“Be merciful, just as your Father is merciful. Do not judge, and you will not be judged. Do not condemn, and you will not be condemned. Forgive, and you will be forgiven.” Luke 6:36-37
The family members of those slain in June of 2015 in the Emanuel African Methodist Episcopal (AME) Church in Charleston, South Carolina, sent a message to the man who shot dead nine of their loved ones: Love is stronger than hate. You want to start a race war, but that will not happen.
It could be confusing to some that the family members of the nine people killed in a Bible study would talk about forgiveness at a time like that. But forgiveness does not mean calling an evil thing good. It does not subvert justice. Forgiveness is not hiding from reality. It holds no moral ambiguity.
Forgiveness in the New Testament simply means “to release.” This is what the family members were doing. They refused to hold the perpetrator of the evil act accountable to them personally. The killer will be subject to the judgment of the court, and the judgment of God. But the local victims rose above vindictiveness. Their character held strong. Evil was being put in its place: its pitiful, pathetic, weak place.
Forgiveness is not calling someone else’s immoral or destructive act “okay.” It is not turning a blind eye toward injustice. Forgiveness simply means that you choose to release somebody from personal obligation to you—even though that person will have to face the justice of God.
Forgiveness is a new way of looking at others. It is a radical and countercultural perspective on life. If you believe in forgiveness—that God forgives even though he is not obligated to, and that we’ll have the best kind of life if we hold other people in our lives with a loose grip—then you will see people for what they can be and what they were intended to be, rather than simply as they are.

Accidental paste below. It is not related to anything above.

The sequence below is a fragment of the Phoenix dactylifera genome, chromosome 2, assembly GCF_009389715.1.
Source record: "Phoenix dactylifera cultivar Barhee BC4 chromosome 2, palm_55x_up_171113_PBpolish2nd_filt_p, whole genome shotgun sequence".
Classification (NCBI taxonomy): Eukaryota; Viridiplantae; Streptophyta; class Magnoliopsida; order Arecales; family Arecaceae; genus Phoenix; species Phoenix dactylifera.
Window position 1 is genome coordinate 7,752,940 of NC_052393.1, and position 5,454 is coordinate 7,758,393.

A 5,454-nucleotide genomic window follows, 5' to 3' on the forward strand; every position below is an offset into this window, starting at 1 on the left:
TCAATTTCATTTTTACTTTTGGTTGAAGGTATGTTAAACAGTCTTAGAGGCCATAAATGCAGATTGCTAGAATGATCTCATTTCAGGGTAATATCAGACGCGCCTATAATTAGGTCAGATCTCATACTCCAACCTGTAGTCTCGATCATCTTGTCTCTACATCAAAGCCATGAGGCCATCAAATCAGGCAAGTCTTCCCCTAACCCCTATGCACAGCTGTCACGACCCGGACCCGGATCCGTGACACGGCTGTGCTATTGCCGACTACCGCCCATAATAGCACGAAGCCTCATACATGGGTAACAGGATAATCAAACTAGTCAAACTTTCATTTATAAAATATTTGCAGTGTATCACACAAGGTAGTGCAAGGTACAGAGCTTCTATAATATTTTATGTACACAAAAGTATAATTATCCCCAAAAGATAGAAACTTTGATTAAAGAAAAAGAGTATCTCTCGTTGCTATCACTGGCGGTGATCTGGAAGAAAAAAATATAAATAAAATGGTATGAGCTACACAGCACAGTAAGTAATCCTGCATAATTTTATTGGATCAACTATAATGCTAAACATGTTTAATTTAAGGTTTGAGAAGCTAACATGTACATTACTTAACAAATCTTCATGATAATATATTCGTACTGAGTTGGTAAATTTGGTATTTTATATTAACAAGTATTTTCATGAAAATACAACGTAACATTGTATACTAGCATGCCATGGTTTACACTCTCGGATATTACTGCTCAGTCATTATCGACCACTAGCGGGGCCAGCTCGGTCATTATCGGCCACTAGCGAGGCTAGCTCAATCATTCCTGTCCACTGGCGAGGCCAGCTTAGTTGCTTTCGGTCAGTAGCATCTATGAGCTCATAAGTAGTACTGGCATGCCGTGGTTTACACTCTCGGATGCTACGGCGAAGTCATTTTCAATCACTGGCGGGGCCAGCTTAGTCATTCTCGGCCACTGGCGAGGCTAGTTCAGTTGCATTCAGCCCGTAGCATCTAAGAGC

Forgiveness means looking at people who have wronged you and deciding that you’d like to set things right—but in the end, you’re not going to play God. Forgiveness is both a decision and a process. You can release someone from obligation to you personally, even though the smoldering fires of resentment may only gradually die down with the passage of time.
PONDER: Are you dealing with resentment or bitterness toward someone at this time? What is the first step in releasing that person?
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Forgiveness in Charleston
Forgiveness is not the same as legal accountability, which is a function of the state. That is one difference between the personal acts of forgiveness in Charleston and the state as enforcer of the law. Lawbreakers often harm individuals, but they also incur a debt to society by breaking its laws. In rare instances, the state can absolve that debt through something akin to “legal forgiveness”—a pardon or some other act of leniency. But in most cases, and certainly in this one, the state properly pursues legal accountability.
The family members in Charleston knew this difference between personal forgiveness and legal accountability. When they addressed Roof, they said: “Repent, confess, give your life to the one that matters the most, Christ. So that he can change it, and change your ways no matter what happens to you.” “May God have mercy on you.” “I pray God on your soul and I also thank God that I won’t be around when your judgment day comes with him.”
Nor is forgiveness reconciliation. Reconciliation is only possible when forgiveness meets repentance. And meaningful social change requires the kind of social reconciliation that can only emerge through aggregated instances of both forgiveness and repentance. In South Africa, during the process of the Truth and Reconciliation Commission, the failure of widespread repentance among whites to match widespread forgiveness among blacks constrained the possibilities for meaningful change. The United States now confronts a similar challenge: Awe-inspiring forgiveness without repentance will not bring reconciliation.
Excerpt from John Inazu, “The Incomprehensible Witness of Forgiveness,” The Hedgehog Review (June 2015)
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